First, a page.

Below is the schematic of a CMOS level 2to1 multiplexer. As you can see that if we want to choose A0, we set S input as Logic-0. CMOS level 2to1 multiplexer

My question is that what happens if we remove one transistor from each path. PMOS from C0 path, and NMOS from C1 path. Doesn't the circuit work without them as well?

The schematic is taken from Yamin Li's Computer Principles and Design in Verilog HDL book.


2 Answers 2


Doesn't the circuit work without them as well?

No it does not, the PMOS + NMOS circuit is called a passgate or transmission gate. So this circuit has two passgates, C0 and C1.

In order to be able to conduct a high signal, the PMOS is needed (then the NMOS does nothing).

In order to conduct a low signal, the NMOS is needed (and the PMOS does nothing).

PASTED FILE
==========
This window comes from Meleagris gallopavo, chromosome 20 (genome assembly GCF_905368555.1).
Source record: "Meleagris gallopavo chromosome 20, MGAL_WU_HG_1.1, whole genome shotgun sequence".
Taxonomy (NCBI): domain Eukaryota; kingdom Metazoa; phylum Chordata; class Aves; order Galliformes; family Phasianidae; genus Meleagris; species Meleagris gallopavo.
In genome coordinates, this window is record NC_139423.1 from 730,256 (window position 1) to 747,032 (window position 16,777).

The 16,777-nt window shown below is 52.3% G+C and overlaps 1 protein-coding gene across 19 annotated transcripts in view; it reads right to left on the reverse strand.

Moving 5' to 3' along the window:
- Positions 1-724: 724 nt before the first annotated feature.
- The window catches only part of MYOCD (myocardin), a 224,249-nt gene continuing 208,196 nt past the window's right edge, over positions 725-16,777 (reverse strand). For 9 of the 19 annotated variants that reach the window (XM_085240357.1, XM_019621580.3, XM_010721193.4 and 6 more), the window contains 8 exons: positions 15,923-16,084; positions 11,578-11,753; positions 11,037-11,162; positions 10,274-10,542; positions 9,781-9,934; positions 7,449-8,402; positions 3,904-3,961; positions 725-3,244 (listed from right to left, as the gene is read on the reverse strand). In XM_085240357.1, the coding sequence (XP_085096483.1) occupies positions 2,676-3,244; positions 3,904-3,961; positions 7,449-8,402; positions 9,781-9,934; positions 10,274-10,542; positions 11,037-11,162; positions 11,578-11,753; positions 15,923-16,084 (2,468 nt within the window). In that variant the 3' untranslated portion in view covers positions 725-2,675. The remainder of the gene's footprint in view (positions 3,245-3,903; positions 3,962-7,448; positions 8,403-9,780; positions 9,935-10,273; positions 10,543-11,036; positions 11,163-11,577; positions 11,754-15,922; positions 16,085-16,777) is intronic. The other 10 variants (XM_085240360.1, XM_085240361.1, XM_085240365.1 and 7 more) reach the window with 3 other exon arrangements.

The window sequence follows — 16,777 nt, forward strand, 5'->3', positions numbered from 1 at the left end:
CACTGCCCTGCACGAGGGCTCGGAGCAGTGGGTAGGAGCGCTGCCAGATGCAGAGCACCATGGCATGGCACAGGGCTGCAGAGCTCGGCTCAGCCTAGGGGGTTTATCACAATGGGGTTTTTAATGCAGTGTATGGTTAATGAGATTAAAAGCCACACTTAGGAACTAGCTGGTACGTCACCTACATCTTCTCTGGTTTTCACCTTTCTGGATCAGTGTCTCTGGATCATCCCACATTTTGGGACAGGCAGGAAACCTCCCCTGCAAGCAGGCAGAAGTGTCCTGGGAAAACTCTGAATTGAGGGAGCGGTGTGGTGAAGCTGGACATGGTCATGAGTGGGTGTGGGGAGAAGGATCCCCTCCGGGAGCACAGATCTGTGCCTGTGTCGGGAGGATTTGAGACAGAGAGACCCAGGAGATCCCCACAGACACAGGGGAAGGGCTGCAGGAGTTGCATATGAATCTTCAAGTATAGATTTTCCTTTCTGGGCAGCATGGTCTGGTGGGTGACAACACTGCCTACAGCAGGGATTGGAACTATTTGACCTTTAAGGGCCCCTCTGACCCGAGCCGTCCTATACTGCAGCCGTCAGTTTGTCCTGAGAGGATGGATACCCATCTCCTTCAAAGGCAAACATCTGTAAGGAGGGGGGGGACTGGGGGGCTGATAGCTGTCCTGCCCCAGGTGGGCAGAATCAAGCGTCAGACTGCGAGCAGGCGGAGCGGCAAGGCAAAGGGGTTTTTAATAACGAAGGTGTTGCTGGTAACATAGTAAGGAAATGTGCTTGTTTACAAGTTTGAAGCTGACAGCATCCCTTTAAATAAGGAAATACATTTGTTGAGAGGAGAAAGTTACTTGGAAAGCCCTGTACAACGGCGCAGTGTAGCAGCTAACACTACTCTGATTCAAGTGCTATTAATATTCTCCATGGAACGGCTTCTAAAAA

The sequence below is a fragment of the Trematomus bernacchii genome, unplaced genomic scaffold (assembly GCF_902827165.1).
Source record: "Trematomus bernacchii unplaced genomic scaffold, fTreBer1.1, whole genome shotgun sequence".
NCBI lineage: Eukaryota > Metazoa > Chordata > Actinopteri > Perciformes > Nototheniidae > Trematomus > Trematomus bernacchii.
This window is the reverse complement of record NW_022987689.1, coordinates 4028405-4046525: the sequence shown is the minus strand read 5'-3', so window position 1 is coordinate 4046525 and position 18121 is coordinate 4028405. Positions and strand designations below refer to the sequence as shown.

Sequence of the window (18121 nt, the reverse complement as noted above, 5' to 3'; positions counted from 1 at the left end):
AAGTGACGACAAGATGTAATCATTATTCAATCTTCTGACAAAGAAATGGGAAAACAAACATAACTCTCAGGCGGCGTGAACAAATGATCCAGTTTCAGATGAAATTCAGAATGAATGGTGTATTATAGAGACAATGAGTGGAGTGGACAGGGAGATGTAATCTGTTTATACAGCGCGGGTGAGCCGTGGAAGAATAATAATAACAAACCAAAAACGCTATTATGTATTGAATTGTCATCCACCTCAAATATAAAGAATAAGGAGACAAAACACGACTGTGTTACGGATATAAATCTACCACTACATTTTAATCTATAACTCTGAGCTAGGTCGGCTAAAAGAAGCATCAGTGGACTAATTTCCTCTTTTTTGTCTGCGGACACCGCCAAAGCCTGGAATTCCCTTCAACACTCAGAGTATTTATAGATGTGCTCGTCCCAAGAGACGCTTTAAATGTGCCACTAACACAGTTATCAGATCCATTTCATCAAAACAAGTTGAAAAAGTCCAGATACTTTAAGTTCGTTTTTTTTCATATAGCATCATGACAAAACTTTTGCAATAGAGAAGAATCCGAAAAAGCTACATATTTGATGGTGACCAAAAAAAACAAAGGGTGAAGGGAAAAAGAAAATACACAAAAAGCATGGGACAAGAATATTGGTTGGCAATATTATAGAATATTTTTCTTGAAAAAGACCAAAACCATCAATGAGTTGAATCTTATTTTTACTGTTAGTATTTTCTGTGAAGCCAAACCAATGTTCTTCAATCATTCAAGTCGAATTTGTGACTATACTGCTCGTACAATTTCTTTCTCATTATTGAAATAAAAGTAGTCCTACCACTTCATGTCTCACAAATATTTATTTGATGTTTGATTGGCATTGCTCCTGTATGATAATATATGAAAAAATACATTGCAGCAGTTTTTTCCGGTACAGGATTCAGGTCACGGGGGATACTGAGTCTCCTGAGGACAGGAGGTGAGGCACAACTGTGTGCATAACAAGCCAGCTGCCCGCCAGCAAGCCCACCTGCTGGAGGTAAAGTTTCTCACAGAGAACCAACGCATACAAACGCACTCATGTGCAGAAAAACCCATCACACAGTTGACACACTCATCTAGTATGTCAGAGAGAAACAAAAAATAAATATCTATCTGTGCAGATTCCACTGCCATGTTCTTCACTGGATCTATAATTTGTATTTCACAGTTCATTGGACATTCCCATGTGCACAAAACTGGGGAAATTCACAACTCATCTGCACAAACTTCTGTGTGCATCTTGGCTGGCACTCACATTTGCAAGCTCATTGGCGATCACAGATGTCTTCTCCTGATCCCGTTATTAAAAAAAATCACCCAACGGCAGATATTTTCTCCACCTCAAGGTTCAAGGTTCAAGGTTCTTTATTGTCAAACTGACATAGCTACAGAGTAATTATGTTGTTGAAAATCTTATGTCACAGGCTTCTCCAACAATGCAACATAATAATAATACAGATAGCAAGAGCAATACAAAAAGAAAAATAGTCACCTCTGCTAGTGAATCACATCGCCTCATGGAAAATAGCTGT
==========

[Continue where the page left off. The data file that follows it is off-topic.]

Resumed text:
Only when a signal is "in the middle" both NMOS and PMOS conduct the signal. Note that in digital (logic) circuits the signal should never be "in the middle".

As we do not know if the input signal is either low or high, we have to support both low and high so an NMOS and a PMOS are needed.

For a more detailed explanation of the pass gate, look here.


Consider this better diagram of the actual MOSFETs inside a transmission gate: -

enter image description here

Look closely and you'll see that the bulk connections for each MOSFET are not tied to their respective source nodes but to opposing power rails. This ensures that when a particular MOSFET is deactivated, the body diode that might normally conduct (and would ruin the "OFF" switching characteristic of the transmission gate) is reverse biased.

So, back to your question; if only one MOSFET was used, how would it handle the conditions of UA and UB that is handled nicely by other other MOSFET?

Say UA was high (the input) and the P channel MOSFET was removed, the remaining N channel MOSFET would not be able to turn on properly and so it wouldn't conduct very well and, basically, the device doesn't work properly.


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